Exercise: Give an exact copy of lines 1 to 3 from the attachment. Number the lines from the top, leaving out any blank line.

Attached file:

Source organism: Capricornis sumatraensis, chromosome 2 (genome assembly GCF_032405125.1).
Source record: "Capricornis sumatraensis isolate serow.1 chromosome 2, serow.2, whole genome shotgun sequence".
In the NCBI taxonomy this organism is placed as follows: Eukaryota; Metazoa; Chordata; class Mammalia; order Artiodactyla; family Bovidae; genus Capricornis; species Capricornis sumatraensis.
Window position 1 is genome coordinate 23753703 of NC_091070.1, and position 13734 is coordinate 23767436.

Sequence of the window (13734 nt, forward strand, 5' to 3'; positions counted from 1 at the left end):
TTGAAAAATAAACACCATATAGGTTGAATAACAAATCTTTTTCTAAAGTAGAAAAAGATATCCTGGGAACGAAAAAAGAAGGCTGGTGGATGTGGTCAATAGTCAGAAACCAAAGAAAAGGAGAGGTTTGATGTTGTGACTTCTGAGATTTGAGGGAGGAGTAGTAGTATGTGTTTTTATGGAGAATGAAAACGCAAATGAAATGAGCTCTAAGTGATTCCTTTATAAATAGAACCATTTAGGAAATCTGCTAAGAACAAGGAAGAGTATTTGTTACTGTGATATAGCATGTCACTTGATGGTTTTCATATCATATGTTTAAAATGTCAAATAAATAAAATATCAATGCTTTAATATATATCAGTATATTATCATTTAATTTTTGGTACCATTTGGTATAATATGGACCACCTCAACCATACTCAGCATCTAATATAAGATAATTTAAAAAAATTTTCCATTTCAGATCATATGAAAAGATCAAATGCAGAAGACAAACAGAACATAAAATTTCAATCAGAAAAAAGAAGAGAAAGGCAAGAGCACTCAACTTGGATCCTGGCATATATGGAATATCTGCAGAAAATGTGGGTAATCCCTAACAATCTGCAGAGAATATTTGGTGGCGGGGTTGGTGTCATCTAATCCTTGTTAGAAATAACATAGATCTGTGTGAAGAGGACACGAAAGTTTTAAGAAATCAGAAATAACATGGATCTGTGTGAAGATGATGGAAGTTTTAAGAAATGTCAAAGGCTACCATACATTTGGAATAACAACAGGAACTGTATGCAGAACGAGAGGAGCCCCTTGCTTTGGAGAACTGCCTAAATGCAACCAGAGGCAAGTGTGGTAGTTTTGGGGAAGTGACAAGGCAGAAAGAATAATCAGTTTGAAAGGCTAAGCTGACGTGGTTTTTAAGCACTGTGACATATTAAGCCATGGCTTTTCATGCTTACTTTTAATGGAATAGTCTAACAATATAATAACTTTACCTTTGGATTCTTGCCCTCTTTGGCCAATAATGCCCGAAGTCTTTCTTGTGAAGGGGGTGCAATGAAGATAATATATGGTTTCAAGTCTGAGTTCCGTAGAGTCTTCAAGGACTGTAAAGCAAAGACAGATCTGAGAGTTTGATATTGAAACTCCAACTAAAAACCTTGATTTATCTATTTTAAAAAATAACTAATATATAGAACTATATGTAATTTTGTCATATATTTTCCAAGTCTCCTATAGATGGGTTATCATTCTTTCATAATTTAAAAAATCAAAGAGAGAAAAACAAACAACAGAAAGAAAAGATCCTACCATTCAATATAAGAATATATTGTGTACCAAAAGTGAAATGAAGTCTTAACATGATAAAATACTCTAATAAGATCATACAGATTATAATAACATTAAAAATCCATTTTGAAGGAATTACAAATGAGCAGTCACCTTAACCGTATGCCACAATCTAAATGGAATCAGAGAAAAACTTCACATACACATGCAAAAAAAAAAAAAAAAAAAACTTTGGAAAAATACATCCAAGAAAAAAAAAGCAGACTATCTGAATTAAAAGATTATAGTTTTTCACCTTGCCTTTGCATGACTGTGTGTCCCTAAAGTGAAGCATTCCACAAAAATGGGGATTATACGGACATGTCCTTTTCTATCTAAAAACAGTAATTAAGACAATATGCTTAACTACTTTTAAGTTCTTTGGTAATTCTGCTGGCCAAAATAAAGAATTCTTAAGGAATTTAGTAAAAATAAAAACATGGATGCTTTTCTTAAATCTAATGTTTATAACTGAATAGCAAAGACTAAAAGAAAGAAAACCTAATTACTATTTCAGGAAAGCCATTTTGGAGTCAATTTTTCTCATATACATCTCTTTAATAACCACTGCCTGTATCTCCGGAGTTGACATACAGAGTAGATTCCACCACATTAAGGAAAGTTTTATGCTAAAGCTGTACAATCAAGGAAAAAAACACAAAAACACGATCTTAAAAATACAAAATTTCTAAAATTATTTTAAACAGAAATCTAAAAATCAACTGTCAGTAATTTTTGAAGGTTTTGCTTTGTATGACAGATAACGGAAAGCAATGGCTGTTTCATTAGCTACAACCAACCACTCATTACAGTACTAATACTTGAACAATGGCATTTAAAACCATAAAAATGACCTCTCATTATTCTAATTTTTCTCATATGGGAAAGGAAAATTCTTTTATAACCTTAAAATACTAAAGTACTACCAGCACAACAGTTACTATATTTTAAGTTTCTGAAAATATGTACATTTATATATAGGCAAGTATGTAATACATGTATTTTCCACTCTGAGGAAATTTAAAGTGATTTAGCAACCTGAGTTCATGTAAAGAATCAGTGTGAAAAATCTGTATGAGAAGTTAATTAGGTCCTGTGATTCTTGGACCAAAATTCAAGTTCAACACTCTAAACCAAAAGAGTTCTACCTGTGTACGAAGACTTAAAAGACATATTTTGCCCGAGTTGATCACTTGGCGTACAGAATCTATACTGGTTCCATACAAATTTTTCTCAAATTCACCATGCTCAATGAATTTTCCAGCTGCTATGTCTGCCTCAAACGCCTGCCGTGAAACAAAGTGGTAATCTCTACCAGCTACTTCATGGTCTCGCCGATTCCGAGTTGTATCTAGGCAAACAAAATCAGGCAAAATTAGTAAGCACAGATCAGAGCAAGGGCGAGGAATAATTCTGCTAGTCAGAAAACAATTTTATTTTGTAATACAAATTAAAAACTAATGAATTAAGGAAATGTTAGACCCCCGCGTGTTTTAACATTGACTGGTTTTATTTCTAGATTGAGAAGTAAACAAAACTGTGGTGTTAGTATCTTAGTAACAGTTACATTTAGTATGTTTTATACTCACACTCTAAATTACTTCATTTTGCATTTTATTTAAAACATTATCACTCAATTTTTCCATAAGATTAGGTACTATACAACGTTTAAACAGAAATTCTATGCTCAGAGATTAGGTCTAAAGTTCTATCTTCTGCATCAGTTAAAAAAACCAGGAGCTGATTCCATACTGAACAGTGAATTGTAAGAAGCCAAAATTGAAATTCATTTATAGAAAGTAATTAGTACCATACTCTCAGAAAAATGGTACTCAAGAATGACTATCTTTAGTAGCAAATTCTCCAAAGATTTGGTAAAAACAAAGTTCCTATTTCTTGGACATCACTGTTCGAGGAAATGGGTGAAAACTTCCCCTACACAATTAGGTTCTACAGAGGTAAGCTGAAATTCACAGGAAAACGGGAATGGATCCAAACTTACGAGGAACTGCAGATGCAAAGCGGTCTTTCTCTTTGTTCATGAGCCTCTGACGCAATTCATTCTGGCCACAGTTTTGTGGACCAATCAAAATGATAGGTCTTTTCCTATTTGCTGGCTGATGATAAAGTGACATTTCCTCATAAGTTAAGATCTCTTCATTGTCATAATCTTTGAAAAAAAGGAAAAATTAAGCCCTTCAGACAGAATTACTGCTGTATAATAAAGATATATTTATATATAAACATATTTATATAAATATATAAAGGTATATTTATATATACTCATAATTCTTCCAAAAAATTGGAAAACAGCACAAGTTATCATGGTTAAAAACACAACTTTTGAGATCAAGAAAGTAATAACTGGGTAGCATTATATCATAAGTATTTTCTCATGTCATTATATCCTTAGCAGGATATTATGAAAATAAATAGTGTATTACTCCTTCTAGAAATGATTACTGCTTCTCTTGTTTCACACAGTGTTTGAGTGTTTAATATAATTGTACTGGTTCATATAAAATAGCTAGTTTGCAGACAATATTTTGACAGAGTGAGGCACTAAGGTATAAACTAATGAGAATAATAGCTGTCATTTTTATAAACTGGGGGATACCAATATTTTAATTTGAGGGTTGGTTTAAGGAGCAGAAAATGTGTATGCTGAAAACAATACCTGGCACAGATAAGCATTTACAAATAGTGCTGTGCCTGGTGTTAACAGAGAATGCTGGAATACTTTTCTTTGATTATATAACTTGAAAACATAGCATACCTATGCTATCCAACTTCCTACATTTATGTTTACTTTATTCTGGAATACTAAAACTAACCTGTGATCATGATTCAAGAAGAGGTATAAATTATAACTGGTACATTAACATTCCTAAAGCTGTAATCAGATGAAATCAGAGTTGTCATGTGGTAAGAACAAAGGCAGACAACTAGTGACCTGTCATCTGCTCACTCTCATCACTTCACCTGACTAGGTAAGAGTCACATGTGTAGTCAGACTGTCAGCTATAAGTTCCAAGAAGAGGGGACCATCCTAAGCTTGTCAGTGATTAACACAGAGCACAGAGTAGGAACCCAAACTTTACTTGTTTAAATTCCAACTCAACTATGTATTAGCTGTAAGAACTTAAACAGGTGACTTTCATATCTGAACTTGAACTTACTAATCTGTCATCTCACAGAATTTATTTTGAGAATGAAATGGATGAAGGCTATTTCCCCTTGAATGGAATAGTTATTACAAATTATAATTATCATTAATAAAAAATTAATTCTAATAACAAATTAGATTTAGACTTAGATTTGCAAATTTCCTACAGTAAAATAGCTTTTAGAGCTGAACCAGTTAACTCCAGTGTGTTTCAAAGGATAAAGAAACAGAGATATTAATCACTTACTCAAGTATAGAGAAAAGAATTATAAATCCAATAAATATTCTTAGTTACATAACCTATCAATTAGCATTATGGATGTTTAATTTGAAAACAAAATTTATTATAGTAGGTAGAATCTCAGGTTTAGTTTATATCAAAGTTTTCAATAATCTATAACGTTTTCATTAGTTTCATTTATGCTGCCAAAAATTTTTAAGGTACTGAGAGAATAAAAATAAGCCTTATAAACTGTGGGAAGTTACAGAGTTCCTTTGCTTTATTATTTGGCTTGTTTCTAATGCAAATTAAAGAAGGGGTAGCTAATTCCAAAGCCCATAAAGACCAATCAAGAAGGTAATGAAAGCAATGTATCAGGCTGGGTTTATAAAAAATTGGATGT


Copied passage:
Source organism: Capricornis sumatraensis, chromosome 2 (genome assembly GCF_032405125.1).
Source record: "Capricornis sumatraensis isolate serow.1 chromosome 2, serow.2, whole genome shotgun sequence".
In the NCBI taxonomy this organism is placed as follows: Eukaryota; Metazoa; Chordata; class Mammalia; order Artiodactyla; family Bovidae; genus Capricornis; species Capricornis sumatraensis.